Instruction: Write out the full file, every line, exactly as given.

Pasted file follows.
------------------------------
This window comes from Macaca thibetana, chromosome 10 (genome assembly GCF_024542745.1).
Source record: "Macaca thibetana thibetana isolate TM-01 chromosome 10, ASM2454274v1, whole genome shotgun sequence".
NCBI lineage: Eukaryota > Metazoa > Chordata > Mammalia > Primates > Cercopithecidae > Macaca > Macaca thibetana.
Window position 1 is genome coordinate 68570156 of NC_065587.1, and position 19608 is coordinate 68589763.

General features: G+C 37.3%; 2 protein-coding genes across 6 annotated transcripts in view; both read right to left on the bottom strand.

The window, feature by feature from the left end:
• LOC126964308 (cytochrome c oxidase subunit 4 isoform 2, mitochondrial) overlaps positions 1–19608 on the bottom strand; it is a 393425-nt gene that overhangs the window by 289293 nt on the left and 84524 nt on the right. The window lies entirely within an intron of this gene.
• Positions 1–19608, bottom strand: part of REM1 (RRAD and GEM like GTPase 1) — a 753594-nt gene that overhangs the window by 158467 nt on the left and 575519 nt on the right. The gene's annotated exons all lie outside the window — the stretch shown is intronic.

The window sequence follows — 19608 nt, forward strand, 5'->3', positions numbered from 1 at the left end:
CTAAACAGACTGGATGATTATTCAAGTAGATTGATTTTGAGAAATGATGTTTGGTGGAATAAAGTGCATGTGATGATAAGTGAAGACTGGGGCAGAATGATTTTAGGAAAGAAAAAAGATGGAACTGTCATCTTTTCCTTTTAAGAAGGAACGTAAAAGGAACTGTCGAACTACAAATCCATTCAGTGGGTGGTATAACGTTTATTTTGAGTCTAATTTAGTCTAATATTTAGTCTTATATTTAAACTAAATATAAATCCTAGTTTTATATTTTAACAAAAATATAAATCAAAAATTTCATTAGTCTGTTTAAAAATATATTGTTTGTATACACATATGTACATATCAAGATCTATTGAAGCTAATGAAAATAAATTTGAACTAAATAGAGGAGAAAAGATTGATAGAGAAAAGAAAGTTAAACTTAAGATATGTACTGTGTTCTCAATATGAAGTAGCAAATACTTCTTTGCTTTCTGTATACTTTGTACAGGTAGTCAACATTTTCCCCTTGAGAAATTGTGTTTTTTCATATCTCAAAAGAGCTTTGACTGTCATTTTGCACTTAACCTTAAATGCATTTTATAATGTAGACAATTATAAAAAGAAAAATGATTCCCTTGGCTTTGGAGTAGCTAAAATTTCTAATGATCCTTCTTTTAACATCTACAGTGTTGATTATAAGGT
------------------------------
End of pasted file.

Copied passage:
This window comes from Macaca thibetana, chromosome 10 (genome assembly GCF_024542745.1).
Source record: "Macaca thibetana thibetana isolate TM-01 chromosome 10, ASM2454274v1, whole genome shotgun sequence".
NCBI lineage: Eukaryota > Metazoa > Chordata > Mammalia > Primates > Cercopithecidae > Macaca > Macaca thibetana.
Window position 1 is genome coordinate 68570156 of NC_065587.1, and position 19608 is coordinate 68589763.

General features: G+C 37.3%; 2 protein-coding genes across 6 annotated transcripts in view; both read right to left on the bottom strand.

The window, feature by feature from the left end:
• LOC126964308 (cytochrome c oxidase subunit 4 isoform 2, mitochondrial) overlaps positions 1–19608 on the bottom strand; it is a 393425-nt gene that overhangs the window by 289293 nt on the left and 84524 nt on the right. The window lies entirely within an intron of this gene.
• Positions 1–19608, bottom strand: part of REM1 (RRAD and GEM like GTPase 1) — a 753594-nt gene that overhangs the window by 158467 nt on the left and 575519 nt on the right. The gene's annotated exons all lie outside the window — the stretch shown is intronic.

The window sequence follows — 19608 nt, forward strand, 5'->3', positions numbered from 1 at the left end:
CTAAACAGACTGGATGATTATTCAAGTAGATTGATTTTGAGAAATGATGTTTGGTGGAATAAAGTGCATGTGATGATAAGTGAAGACTGGGGCAGAATGATTTTAGGAAAGAAAAAAGATGGAACTGTCATCTTTTCCTTTTAAGAAGGAACGTAAAAGGAACTGTCGAACTACAAATCCATTCAGTGGGTGGTATAACGTTTATTTTGAGTCTAATTTAGTCTAATATTTAGTCTTATATTTAAACTAAATATAAATCCTAGTTTTATATTTTAACAAAAATATAAATCAAAAATTTCATTAGTCTGTTTAAAAATATATTGTTTGTATACACATATGTACATATCAAGATCTATTGAAGCTAATGAAAATAAATTTGAACTAAATAGAGGAGAAAAGATTGATAGAGAAAAGAAAGTTAAACTTAAGATATGTACTGTGTTCTCAATATGAAGTAGCAAATACTTCTTTGCTTTCTGTATACTTTGTACAGGTAGTCAACATTTTCCCCTTGAGAAATTGTGTTTTTTCATATCTCAAAAGAGCTTTGACTGTCATTTTGCACTTAACCTTAAATGCATTTTATAATGTAGACAATTATAAAAAGAAAAATGATTCCCTTGGCTTTGGAGTAGCTAAAATTTCTAATGATCCTTCTTTTAACATCTACAGTGTTGATTATAAGGT